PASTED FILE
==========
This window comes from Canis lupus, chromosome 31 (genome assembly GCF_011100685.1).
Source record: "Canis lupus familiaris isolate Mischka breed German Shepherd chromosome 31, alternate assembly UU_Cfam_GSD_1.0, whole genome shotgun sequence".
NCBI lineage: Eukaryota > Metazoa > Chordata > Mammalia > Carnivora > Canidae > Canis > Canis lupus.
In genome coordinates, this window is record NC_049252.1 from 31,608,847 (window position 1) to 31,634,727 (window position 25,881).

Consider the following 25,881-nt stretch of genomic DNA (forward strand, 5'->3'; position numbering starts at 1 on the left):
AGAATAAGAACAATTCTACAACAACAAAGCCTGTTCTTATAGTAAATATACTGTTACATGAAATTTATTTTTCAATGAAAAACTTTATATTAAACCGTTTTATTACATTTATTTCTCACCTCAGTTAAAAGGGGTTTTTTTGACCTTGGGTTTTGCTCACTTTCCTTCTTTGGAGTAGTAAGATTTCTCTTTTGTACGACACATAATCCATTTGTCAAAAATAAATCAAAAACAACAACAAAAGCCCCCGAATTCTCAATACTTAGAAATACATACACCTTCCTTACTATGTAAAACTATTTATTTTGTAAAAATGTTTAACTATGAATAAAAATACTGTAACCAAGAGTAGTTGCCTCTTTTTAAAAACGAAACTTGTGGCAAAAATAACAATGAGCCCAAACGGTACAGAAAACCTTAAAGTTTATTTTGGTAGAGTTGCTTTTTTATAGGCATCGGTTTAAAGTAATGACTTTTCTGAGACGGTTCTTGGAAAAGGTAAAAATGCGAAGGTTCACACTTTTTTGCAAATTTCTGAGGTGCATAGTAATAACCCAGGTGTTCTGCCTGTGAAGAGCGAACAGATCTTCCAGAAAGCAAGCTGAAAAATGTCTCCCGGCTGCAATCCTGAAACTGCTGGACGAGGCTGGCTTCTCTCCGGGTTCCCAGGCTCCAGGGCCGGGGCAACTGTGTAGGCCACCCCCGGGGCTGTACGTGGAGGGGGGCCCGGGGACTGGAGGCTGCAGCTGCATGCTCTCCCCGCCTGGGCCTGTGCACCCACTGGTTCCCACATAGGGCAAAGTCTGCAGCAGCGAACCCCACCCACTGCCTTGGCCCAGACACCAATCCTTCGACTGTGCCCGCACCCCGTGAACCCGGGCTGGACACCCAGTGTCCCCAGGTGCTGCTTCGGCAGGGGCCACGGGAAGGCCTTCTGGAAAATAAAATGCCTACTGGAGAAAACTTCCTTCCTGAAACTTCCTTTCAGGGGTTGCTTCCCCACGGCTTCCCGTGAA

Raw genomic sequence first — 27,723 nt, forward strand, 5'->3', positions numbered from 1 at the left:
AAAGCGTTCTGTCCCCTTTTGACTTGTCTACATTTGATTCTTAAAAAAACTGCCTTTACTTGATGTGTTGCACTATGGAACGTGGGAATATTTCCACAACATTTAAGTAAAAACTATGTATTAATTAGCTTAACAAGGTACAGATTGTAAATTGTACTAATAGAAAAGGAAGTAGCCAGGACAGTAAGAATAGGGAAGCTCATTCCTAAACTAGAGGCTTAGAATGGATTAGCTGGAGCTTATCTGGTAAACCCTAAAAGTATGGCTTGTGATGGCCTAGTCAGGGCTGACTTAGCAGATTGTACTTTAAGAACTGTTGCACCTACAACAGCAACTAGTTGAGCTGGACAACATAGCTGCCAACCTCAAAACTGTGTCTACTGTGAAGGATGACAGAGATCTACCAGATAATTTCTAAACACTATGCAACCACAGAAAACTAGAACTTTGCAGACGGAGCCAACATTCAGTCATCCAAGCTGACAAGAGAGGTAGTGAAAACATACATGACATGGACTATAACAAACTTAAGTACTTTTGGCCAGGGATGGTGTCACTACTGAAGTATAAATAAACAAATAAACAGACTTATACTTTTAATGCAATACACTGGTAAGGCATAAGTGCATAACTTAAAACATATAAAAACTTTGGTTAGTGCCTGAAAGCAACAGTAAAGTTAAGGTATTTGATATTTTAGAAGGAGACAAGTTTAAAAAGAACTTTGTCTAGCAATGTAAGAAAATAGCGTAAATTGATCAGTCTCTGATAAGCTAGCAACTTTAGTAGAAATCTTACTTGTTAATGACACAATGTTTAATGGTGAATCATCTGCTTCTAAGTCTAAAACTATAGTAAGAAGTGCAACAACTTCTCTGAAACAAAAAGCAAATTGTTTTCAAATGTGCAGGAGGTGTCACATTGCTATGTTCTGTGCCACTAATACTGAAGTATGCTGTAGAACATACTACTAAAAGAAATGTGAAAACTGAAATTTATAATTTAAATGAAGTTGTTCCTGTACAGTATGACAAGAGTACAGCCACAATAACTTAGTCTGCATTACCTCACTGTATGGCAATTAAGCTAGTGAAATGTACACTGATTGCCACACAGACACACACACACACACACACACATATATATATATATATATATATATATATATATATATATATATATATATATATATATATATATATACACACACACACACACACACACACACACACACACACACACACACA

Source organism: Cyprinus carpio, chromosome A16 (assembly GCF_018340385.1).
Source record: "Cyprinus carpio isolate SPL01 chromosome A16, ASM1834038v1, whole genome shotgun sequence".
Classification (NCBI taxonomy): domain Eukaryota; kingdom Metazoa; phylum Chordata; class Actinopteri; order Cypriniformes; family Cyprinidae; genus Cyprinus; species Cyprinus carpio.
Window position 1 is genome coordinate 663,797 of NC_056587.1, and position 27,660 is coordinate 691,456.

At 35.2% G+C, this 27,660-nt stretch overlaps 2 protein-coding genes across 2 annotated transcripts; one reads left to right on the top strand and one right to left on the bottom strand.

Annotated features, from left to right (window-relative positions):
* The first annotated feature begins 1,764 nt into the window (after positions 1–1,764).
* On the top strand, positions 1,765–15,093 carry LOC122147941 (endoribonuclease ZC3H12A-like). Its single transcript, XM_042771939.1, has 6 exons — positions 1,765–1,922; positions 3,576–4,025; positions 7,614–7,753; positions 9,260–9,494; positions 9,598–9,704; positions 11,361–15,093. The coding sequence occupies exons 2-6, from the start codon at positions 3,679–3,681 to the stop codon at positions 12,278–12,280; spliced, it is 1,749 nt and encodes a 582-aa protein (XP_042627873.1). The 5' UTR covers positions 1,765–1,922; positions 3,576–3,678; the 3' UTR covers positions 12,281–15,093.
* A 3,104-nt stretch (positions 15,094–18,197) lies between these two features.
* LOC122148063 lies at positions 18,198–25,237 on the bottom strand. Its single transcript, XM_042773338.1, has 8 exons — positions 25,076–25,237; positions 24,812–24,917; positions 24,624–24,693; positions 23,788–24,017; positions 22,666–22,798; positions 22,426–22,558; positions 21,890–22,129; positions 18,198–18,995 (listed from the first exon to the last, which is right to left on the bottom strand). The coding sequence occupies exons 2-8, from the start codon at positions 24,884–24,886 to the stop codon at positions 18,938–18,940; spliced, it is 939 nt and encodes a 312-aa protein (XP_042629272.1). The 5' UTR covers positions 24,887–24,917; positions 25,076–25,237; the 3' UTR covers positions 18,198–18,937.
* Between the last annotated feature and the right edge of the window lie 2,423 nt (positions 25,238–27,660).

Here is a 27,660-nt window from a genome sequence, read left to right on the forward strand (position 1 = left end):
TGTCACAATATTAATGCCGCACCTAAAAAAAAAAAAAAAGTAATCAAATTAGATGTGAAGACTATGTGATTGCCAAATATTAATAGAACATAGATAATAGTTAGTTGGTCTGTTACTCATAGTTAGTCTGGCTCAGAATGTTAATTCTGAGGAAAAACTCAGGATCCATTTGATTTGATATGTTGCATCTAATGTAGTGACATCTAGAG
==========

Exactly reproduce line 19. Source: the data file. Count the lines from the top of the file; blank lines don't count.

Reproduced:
* Between the last annotated feature and the right edge of the window lie 2,423 nt (positions 25,238–27,660).